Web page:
For most of us the highlight of Thanksgiving is the food. So this year we thought we’d hear from people who cook for a living—professional chefs—and see what their Thanksgiving meals and traditions look like.
Kevin Halligan is the owner and chef at Local Eatery in Laconia. When he gets off work Wednesday around midnight, he goes home and slides the turkey into the oven. His turkey has to start cooking early – because it is enormous, a 52-pounder.
“They’re awesome. They’re huge. It takes up the whole oven. You can’t fit anything else in it,” Halligan said, adding that it feeds about seven people.
Halligan has been cooking a gargantuan turkey for his family for about a decade. Golden Shamrock Farm in Loudon sets aside its biggest bird for him. Halligan makes all the side dishes too, and the dessert. And he also raises his own pigs, right in the backyard.
Halligan shuffles between his home kitchen and the restaurant all morning pulling things in and out of ovens.
Halligan’s wife, Gillian, was, to say the least, a little surprised the first year he walked in the door with a turkey the size of a small golden retriever. “I think that was one of the biggest ones too, actually. I think that was like a 57-pounder that year and it just – it’s like putting a dinosaur in the oven,” Halligan said laughing.
“It’s just so much leftovers! I think we could feed our town,” Gillian added.
And she says her four kids' enthusiasm outshines any skepticism she has. “I honestly don’t know if they’ve ever seen anything smaller. They’re so used to our big bird that I don’t even know if they’d recognize a small one,” Gillian said.
Kevin Halligan is particularly excited to see the look on his 3-year-old son's face. “I think he weighs 33 pounds. So the turkey’s definitely bigger than he is,” he said with a huge chuckle.
Chefs at the Common Man restaurant in Concord have been working all week to get ready for this year’s Thanksgiving feast, said general manager Kristie Edmunds.
“[For] us in the restaurant industry, holidays don’t mean the same as they do to other people,” Edmunds said. “Because we tend to be here a lot of the time. You’re not always guaranteed that you’ll have the time off. This is our family. And we bring in treats for each other and snacks and make jokes and try to make the best of it.”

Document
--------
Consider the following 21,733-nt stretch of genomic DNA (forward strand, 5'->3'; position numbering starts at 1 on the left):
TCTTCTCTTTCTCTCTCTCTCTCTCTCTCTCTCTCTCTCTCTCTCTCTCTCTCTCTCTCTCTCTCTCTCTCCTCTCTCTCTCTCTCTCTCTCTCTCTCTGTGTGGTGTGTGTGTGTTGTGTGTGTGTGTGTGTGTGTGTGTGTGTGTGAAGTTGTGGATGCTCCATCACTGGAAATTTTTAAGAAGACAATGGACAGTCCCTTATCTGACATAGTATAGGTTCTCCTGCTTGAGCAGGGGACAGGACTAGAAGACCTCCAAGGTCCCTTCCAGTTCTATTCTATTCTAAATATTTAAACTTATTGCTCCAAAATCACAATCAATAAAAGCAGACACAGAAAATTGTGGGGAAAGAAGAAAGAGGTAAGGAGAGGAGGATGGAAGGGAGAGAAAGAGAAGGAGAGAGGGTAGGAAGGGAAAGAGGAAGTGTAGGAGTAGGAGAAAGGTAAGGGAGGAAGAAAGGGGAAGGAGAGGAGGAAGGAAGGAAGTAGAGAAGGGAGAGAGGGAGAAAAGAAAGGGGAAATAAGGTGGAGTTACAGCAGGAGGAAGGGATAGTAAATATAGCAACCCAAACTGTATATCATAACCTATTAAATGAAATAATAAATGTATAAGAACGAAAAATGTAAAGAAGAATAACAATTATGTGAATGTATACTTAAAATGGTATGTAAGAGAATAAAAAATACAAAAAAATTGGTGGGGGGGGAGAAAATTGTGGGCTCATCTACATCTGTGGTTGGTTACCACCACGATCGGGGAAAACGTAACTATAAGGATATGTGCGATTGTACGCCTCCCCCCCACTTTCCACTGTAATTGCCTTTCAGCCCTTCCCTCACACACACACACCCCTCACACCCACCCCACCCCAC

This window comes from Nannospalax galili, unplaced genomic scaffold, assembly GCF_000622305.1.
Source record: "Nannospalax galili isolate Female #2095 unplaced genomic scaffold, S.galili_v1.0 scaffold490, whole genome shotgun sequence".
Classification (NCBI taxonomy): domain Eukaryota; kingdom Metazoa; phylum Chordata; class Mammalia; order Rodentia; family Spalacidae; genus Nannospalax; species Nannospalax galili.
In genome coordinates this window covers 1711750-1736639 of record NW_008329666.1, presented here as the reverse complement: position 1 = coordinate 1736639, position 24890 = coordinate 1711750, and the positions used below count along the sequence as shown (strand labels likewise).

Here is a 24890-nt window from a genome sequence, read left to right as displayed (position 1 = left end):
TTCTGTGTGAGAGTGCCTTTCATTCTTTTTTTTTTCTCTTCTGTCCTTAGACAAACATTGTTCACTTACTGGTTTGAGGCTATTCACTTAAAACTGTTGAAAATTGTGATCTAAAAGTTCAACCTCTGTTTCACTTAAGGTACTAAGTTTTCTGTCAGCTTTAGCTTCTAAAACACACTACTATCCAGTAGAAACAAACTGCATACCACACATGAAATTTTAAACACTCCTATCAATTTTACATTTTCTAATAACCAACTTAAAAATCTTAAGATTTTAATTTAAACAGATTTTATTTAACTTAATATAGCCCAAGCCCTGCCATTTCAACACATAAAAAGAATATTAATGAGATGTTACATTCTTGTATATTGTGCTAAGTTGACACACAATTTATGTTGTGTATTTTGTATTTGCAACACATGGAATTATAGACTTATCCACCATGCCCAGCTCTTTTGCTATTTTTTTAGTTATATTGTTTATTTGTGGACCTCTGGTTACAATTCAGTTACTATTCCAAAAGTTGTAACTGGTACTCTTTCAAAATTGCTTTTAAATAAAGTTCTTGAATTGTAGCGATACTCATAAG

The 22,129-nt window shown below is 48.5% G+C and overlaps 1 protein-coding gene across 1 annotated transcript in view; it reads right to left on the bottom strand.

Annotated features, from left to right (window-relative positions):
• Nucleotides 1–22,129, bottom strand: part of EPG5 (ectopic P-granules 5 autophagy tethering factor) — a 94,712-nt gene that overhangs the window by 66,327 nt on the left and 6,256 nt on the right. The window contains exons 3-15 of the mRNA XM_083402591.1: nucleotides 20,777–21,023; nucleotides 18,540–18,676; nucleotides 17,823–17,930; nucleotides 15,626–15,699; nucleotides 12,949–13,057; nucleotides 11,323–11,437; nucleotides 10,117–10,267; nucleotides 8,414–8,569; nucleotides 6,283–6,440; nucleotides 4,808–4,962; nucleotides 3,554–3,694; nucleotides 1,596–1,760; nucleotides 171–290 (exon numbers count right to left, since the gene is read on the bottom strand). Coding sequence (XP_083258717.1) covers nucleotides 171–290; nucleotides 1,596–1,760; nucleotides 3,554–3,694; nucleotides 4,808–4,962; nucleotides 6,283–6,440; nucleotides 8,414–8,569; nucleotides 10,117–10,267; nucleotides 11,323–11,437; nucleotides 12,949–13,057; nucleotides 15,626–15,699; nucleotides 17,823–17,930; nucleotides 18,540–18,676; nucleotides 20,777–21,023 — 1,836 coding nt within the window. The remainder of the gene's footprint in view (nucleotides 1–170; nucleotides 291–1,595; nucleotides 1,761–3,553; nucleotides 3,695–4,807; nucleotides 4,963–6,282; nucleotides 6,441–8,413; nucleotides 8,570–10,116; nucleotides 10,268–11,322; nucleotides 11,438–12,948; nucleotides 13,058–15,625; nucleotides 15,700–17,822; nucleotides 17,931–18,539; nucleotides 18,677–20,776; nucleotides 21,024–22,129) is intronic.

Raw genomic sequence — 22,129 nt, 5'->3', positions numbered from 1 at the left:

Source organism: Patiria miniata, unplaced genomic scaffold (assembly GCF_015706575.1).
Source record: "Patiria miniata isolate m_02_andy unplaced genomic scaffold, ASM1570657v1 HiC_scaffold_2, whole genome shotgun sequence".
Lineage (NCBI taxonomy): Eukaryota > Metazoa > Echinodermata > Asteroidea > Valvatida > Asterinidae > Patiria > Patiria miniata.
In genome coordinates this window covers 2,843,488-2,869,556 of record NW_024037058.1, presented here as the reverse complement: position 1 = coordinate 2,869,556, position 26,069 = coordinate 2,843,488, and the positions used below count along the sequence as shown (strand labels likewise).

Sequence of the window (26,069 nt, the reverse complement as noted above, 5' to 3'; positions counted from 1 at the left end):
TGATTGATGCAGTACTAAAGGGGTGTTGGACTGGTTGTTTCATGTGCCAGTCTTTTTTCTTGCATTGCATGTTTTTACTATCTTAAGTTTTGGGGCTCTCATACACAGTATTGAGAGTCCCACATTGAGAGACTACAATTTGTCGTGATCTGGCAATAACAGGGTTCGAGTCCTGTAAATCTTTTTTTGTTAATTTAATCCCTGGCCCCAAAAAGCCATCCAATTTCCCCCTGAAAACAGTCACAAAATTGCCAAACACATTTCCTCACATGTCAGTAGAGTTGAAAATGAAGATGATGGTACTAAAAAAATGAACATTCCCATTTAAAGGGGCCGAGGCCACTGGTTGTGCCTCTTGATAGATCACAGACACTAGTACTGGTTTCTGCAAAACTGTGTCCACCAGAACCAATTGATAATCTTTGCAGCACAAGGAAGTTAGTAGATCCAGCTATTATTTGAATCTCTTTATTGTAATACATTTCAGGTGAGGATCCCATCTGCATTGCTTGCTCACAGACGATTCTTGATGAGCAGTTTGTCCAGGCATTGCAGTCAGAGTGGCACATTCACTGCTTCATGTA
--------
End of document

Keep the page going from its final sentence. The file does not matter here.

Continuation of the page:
If the Thanksgiving crew at Common Man is a family, it’s a big one: eight servers, five people working the bar, five support staff and seven people in the kitchen.
But if you were hoping these folks might make Thanksgiving dinner for you this year, sorry—Edmunds said they’ve been booked solid for a month.
“We started getting calls for reservations in August,” she said. “It hasn’t stopped, and actually it intensifies the week before.”
The restaurant’s cooks have been spending the week assembling hundreds of what are called “Thanksgiving to go” kits, which include turkey, pumpkin pie and everything in between. “We prepare it all for them, put it in individually wrapped containers and directions for reheating,” Edmunds said. “Then they take that home and heat it up tomorrow and pretend that they were the cook!”
The restaurant closes early on Thanksgiving Day. For workers, it’s a shorter day, but a busier shift, with no mid-afternoon lull in traffic.
And, maybe, a chance to sit down at home and have someone else serve the turkey, cranberries and pumpkin pie this year.
Chuck Kalantzis owns Penuche’s Restaurant on Hanover Street.
And Thanksgiving time is one of his busiest times of year in the kitchen – that’s because for the past seven years he’s been serving Thanksgiving dinner at no cost for anyone who needs it.
“It’s just nice to have – let people have a nice Thanksgiving – they deserve it,” Kalantzis said.
A tradition, he said, that was inspired by his mother. “So, our upbringing was to always help people – I just continued that – it was never about us, it was about helping,” he said.
And this year he’s cooking 26 turkeys along with 150 pounds of potatoes, 50 pounds of squash, stuffing, cranberry sauce and even pumpkin pies.
“The traditional Thanksgiving dinner – we don’t go without anything on that plate,” Kalantzis said.
The oven at Penuche’s can only fit four turkeys at a time, so Kalantzis begins roasting them Monday night. “That’s a lot of work – so yes – I have not had any sleep. So, if I am mumbling and jumbling, I have definitely not had any sleep,” he said.
That’s because Kalantzis cooks this all by himself – he also picks up the tab himself too. A cost, he said, that goes up every year. “If it costs me a thousand dollars, two thousand – it cost me whatever. The value of the money it does not mean nothing,“ Kalantzis said.
Last year more than 150 people came for dinner and this year he is expecting even more. “When we open up the door at nine o’clock there will be a line out the door.”
And who shows up Kalantzis said is a mix bag from, ”people that are living on the streets, to like I said families that cannot afford it, a lot of students that are stuck here because they couldn’t go back home because of the break.”
But once everyone who wants a free meal gets one – Kalantzis’ job isn’t over. He then serves a turkey dinner for his own family -- roughly 40 or so people. And after that he opens the place back up for the public -- starting at four.